Journalist and public radio producer Maggie Freleng—who was a journalism student at UMass when Maura went missing—is the one spearheading the deep dive into the Murray case on The Disappearance of Maura Murray. The case is also the subject of the Missing Maura Murray podcast, which, according to hosts Lance Reenstierna and Tim Pilleri, has been downloaded more than 8 million times since it began in July 2015.
Reenstierna and Pilleri joined Freleng in her search for answers, which included walking the woods near the crash site in New Hampshire to personally look for clues. On the series’ premiere episode, talking to retired U.S. Marshal Art Roderick, who knows Fred Murray and the ins and outs of the case, Freleng was told that question No. 1 was, What was Maura doing on that road on Feb. 9, 2004? Answer that, and the rest of the puzzle pieces may just fall into place.
But years before Freleng and Oxygen got involved, Maura’s disappearance had long since been a case for more than just the police—thanks to the Internet.
According to Boston magazine, a second cousin of Maura’s started MauraMurray.com in November 2004, armchair detectives from WebSleuths.com got involved in February 2005 and by 2007 there were Facebook and MySpace pages dedicated to the case. In summer 2013, a young Massachusetts attorney launched the website Not Without Peril, named after a book about the dangers of hiking the New Hampshire woods that was found in Murray’s car.
Murray also happened to have disappeared the same week that Facebook (or “The Facebook,” as Mark Zuckerberg first called it) launched at Harvard; soon after, the service arrived at other Boston-area colleges, branched out to the entire Ivy League and then ended up at pretty much every U.S. university. Even though it was a student-only social media network until September 2006, Internet message boards provided more than enough of a platform for those who had theories about what happened to Maura Murray: the police were covering up their own botched investigation, her family wasn’t telling the whole truth, Maura was cheating on her boyfriend, was mixed up with drugs, was suicidal, was picked up after the crash and OD’d at a party… the list went on.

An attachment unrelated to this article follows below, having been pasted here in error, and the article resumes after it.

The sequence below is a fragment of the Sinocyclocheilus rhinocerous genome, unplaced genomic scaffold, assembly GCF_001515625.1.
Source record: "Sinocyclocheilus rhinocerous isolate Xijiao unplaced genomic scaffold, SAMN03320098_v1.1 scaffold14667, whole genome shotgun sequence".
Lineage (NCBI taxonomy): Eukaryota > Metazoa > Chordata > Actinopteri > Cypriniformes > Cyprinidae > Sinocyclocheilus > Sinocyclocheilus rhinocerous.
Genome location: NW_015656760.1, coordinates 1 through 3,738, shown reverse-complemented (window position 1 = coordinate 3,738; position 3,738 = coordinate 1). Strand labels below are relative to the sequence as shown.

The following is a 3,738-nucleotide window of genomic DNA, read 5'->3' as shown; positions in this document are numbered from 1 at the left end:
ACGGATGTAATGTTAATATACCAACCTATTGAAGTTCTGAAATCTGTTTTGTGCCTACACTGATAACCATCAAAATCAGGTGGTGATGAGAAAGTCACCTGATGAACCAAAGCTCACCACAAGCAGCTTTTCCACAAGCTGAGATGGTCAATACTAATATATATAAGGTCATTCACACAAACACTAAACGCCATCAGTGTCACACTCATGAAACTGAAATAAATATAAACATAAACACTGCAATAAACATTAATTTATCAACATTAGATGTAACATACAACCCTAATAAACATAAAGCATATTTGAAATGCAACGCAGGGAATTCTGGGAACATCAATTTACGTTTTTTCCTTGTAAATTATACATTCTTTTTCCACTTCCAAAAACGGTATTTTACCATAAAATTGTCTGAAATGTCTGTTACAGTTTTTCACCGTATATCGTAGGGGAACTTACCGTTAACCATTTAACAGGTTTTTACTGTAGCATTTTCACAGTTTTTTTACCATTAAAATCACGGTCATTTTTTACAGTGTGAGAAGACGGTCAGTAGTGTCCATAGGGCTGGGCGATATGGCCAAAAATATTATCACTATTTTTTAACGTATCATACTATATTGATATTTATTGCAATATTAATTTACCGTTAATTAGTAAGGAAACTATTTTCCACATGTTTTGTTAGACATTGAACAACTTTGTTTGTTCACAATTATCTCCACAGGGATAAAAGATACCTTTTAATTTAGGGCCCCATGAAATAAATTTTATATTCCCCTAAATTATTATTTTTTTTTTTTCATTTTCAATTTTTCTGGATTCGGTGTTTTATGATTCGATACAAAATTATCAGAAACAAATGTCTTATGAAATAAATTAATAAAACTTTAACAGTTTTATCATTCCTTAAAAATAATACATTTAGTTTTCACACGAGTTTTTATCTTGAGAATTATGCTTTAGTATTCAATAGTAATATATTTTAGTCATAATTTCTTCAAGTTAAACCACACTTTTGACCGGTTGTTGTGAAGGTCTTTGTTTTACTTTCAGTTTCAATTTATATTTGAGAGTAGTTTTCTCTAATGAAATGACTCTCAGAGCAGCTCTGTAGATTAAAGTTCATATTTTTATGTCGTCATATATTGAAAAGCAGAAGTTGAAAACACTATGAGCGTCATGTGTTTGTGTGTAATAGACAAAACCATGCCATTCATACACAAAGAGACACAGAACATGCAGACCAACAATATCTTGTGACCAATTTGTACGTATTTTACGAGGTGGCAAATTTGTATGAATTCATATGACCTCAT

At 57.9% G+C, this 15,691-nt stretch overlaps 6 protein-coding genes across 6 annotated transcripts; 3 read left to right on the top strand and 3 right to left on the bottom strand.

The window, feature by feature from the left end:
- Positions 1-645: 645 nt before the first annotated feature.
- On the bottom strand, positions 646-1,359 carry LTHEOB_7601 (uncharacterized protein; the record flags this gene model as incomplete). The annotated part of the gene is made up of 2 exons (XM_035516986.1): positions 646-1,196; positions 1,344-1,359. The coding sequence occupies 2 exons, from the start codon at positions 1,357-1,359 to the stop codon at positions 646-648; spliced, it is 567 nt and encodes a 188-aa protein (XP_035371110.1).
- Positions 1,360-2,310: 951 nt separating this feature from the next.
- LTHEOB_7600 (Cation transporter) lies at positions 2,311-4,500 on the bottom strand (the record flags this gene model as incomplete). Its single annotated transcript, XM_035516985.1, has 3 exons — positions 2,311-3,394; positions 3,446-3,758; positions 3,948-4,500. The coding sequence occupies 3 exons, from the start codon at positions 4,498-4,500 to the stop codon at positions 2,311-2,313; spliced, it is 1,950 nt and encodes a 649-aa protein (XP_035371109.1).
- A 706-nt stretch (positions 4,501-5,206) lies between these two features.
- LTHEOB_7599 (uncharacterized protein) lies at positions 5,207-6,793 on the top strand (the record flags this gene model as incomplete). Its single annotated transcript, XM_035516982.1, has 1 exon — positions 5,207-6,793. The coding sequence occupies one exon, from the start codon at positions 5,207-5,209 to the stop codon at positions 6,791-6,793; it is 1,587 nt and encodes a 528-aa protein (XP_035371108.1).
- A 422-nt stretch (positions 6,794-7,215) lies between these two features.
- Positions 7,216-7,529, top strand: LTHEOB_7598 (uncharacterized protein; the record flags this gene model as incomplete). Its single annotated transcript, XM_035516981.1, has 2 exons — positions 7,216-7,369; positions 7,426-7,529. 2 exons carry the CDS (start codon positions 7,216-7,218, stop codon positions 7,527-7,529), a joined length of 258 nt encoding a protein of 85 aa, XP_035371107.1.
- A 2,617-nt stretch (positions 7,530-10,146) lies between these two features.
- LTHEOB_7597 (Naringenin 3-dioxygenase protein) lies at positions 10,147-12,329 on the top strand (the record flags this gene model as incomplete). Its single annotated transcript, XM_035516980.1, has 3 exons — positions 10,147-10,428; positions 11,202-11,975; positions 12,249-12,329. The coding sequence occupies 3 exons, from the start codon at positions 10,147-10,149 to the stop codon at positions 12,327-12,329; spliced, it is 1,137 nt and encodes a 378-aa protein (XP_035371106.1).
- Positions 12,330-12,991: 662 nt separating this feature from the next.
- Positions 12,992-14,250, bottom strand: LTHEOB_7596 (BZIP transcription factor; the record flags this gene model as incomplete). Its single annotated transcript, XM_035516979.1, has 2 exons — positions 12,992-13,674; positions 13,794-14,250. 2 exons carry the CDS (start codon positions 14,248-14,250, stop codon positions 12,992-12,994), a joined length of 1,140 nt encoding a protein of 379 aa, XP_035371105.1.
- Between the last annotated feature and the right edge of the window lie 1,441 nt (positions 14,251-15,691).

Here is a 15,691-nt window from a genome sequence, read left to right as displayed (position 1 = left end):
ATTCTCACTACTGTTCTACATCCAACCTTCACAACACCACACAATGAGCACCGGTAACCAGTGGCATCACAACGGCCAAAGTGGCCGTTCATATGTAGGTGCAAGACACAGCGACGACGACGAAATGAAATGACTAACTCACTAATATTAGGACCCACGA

Questions remained about why it took police so long to start searching for Maura. Fred Murray drove to Haverhill immediately after getting the call, relieved at first that a state trooper was on the scene in addition to the local cops, but when he got there, “evidently, they had not done anything,” he told the Caledonian Record in 2009. “My first question was, ‘You had an officer at the scene. What did your guy say?’ Five years later I have the same question. He was the best chance Maura had. Why can’t they say?”
In the months following Maura’s disappearance, Fred wrote to the New Hampshire governor’s office, pleading for his assistance in urging the State Police to accept help from the FBI. He said he never heard back and in the meantime had filed a Freedom of Information Act so that he could see what authorities were doing about his daughter’s case. He told the Daily Collegian in January 2005 that he would even hang out in local bars, hoping to overhear any snippet of info in case anyone was talking about Maura.
He enlisted a team of private investigators and they too had a falling out over disagreements about the way information was being shared, or not shared, but the PIs continued to work the case on their own.
Fred alleged that the police refused to properly investigate the possibility that Maura had been abducted. “There’s a bad guy on their turf in their backyard,” he said. “The skunk is on their doorstep.”
Authorities didn’t want to badmouth a grieving father, but they became frustrated by Fred Murray’s continued insistence that they screwed up the investigation and haven’t done their due diligence over the years.
“Fred has been a difficult person to deal with from the beginning,” Jeff Strelzin, chief of the New Hampshire Attorney General’s Office homicide unit, told Boston magazine in 2014. “I understand a lot of where he is coming from, but I feel his anger is misplaced.”
Strelzin said he didn’t mind the case’s massive Internet following, so long as the conspiracy theorists or the earnest amateur sleuths didn’t actually interfere with the investigation.